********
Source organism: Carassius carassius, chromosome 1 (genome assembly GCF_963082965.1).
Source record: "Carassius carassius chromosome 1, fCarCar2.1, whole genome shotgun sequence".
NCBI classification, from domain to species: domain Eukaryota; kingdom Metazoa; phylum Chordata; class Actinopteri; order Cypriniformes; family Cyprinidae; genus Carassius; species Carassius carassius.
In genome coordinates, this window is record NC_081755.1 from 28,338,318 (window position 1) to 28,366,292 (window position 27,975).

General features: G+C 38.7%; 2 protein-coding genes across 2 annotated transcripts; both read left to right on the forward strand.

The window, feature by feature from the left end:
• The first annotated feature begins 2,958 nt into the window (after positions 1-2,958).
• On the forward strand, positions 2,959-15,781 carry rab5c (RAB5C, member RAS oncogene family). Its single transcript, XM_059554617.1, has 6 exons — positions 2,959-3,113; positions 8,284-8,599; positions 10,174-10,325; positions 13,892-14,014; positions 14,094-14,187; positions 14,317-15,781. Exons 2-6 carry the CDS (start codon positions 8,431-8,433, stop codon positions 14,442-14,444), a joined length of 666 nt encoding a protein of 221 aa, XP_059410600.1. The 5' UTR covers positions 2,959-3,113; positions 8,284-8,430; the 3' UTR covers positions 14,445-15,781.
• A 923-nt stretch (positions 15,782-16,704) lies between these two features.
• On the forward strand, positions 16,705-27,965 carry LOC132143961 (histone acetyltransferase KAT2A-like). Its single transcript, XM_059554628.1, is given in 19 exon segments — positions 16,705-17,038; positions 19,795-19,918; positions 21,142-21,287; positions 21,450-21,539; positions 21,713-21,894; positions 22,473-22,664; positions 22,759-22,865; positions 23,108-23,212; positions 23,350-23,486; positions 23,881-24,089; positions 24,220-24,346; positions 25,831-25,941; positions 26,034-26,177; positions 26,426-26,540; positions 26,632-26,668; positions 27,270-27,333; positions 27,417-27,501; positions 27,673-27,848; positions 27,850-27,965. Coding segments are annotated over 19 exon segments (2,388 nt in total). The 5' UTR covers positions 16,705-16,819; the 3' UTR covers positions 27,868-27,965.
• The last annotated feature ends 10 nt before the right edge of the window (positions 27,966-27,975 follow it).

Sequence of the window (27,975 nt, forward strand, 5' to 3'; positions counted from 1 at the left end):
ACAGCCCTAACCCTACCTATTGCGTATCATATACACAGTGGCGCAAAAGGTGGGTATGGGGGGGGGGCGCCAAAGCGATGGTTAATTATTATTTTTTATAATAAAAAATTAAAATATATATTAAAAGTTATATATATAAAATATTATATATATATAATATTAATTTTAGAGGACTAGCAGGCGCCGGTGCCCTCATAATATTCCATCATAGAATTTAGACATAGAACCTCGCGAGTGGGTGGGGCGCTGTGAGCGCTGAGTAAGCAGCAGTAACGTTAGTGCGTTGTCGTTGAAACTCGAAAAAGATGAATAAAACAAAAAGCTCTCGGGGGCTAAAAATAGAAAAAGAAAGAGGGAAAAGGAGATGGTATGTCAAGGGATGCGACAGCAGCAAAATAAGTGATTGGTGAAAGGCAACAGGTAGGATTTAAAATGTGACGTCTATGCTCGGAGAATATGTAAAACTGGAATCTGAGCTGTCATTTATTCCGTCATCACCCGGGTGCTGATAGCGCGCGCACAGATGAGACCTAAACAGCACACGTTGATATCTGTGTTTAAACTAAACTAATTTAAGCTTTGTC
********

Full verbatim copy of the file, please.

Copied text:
Source organism: Carassius carassius, chromosome 1 (genome assembly GCF_963082965.1).
Source record: "Carassius carassius chromosome 1, fCarCar2.1, whole genome shotgun sequence".
NCBI classification, from domain to species: domain Eukaryota; kingdom Metazoa; phylum Chordata; class Actinopteri; order Cypriniformes; family Cyprinidae; genus Carassius; species Carassius carassius.
In genome coordinates, this window is record NC_081755.1 from 28,338,318 (window position 1) to 28,366,292 (window position 27,975).

General features: G+C 38.7%; 2 protein-coding genes across 2 annotated transcripts; both read left to right on the forward strand.

The window, feature by feature from the left end:
• The first annotated feature begins 2,958 nt into the window (after positions 1-2,958).
• On the forward strand, positions 2,959-15,781 carry rab5c (RAB5C, member RAS oncogene family). Its single transcript, XM_059554617.1, has 6 exons — positions 2,959-3,113; positions 8,284-8,599; positions 10,174-10,325; positions 13,892-14,014; positions 14,094-14,187; positions 14,317-15,781. Exons 2-6 carry the CDS (start codon positions 8,431-8,433, stop codon positions 14,442-14,444), a joined length of 666 nt encoding a protein of 221 aa, XP_059410600.1. The 5' UTR covers positions 2,959-3,113; positions 8,284-8,430; the 3' UTR covers positions 14,445-15,781.
• A 923-nt stretch (positions 15,782-16,704) lies between these two features.
• On the forward strand, positions 16,705-27,965 carry LOC132143961 (histone acetyltransferase KAT2A-like). Its single transcript, XM_059554628.1, is given in 19 exon segments — positions 16,705-17,038; positions 19,795-19,918; positions 21,142-21,287; positions 21,450-21,539; positions 21,713-21,894; positions 22,473-22,664; positions 22,759-22,865; positions 23,108-23,212; positions 23,350-23,486; positions 23,881-24,089; positions 24,220-24,346; positions 25,831-25,941; positions 26,034-26,177; positions 26,426-26,540; positions 26,632-26,668; positions 27,270-27,333; positions 27,417-27,501; positions 27,673-27,848; positions 27,850-27,965. Coding segments are annotated over 19 exon segments (2,388 nt in total). The 5' UTR covers positions 16,705-16,819; the 3' UTR covers positions 27,868-27,965.
• The last annotated feature ends 10 nt before the right edge of the window (positions 27,966-27,975 follow it).

Sequence of the window (27,975 nt, forward strand, 5' to 3'; positions counted from 1 at the left end):
ACAGCCCTAACCCTACCTATTGCGTATCATATACACAGTGGCGCAAAAGGTGGGTATGGGGGGGGGGCGCCAAAGCGATGGTTAATTATTATTTTTTATAATAAAAAATTAAAATATATATTAAAAGTTATATATATAAAATATTATATATATATAATATTAATTTTAGAGGACTAGCAGGCGCCGGTGCCCTCATAATATTCCATCATAGAATTTAGACATAGAACCTCGCGAGTGGGTGGGGCGCTGTGAGCGCTGAGTAAGCAGCAGTAACGTTAGTGCGTTGTCGTTGAAACTCGAAAAAGATGAATAAAACAAAAAGCTCTCGGGGGCTAAAAATAGAAAAAGAAAGAGGGAAAAGGAGATGGTATGTCAAGGGATGCGACAGCAGCAAAATAAGTGATTGGTGAAAGGCAACAGGTAGGATTTAAAATGTGACGTCTATGCTCGGAGAATATGTAAAACTGGAATCTGAGCTGTCATTTATTCCGTCATCACCCGGGTGCTGATAGCGCGCGCACAGATGAGACCTAAACAGCACACGTTGATATCTGTGTTTAAACTAAACTAATTTAAGCTTTGTC